LABOUR councillors in Monmouthshire are calling for a rethink over a plan to offer loans to schools with deficits.

A motion, submitted by Labour group leader councillor Dimitri Batrouni, which will be debated at a full council meeting this week, says the plan will see schools with more debt.

The proposal is aimed at allowing schools in deficit to be able to continue making investments to raise standards.

It will allow schools to borrow up to 10 per cent of their budget, which can be spread out over 10 years.

Deficit repayments would also be extended from three years to four under the plan.

A motion calls on the council to oppose the scheme proposed by the cabinet.

“The council believes that instead of saddling our schools and future generations with more debt, the cabinet should properly fund our schools by making a commitment to increase (at the very least) school budgets in line with inflation,” it says.

Cllr Batrouni said the Labour group is calling on the council “at the very least to guarantee inflation-level funding rises to ensure that our schools get the resources they need”.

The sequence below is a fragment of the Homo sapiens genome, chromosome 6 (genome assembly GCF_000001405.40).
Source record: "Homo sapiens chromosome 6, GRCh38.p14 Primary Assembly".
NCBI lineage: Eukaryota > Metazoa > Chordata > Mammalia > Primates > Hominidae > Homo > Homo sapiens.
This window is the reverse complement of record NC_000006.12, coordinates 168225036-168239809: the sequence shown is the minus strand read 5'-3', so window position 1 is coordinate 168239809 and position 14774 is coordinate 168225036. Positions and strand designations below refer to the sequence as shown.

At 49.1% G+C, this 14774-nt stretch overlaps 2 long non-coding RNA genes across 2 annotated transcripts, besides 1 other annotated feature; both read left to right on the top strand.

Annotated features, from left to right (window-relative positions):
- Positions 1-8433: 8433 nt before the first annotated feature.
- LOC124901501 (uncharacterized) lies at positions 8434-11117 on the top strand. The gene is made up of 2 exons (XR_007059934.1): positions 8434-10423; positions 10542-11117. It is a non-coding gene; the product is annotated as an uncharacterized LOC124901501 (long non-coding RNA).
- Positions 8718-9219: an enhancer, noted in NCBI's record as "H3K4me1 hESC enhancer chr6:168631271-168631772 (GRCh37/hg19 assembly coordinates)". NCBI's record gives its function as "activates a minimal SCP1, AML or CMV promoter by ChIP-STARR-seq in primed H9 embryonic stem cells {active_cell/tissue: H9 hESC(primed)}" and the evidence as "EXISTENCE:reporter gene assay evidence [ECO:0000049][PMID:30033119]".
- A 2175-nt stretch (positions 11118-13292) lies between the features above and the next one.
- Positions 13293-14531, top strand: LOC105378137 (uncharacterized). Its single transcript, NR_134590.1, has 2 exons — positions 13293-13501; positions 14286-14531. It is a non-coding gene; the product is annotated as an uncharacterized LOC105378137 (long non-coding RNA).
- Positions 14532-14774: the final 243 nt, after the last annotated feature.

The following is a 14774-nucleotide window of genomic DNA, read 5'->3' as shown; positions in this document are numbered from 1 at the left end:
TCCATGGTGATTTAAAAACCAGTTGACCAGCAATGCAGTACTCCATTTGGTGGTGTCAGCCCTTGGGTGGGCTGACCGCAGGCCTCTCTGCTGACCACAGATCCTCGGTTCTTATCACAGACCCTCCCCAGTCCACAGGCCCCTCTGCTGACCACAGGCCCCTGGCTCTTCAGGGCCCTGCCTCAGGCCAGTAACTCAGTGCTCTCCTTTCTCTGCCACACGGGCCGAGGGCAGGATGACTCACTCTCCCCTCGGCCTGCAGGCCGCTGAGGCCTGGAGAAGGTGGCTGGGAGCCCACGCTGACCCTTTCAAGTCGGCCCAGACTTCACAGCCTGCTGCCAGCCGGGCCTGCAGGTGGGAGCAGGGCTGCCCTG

“Over the last six years the council have cut local school budgets by £9.4 million,” Cllr Batrouni said.

“Many of our schools are now struggling with their finances, and now the council’s ‘big idea’ is to saddle them with more debt from a loan.

“The Labour councillors are totally opposed to the proposal.”

Three of four secondary schools in Monmouthshire saw their deficits more than double in the last financial year.

The number in deficit also rose from 15 to 17, with the overall balance rising from £234,000 to £434,000.

Councillor Richard John, cabinet member for children and young people, said the loan scheme will allow schools to continue making “important investments”.

“Offering a loan scheme to schools is not about increasing debt, but giving schools far greater flexibility to manage an existing deficit over a longer period of time while continuing to make important investments in literacy and numeracy,” Cllr John said.

“Despite being the lowest funded council in Wales and consistently receiving the worst settlement from the Welsh Government, Monmouthshire has continued to fully fund all teachers’ pay pressures and the substantial increases in their pension costs in every year of this administration.

“Our loan proposal was developed in discussion with our schools and some have already engaged with the authority to discuss the arrangements. Every decision we make continues to be guided by our number one priority of ensuring that every child and young person has the best possible start in life.”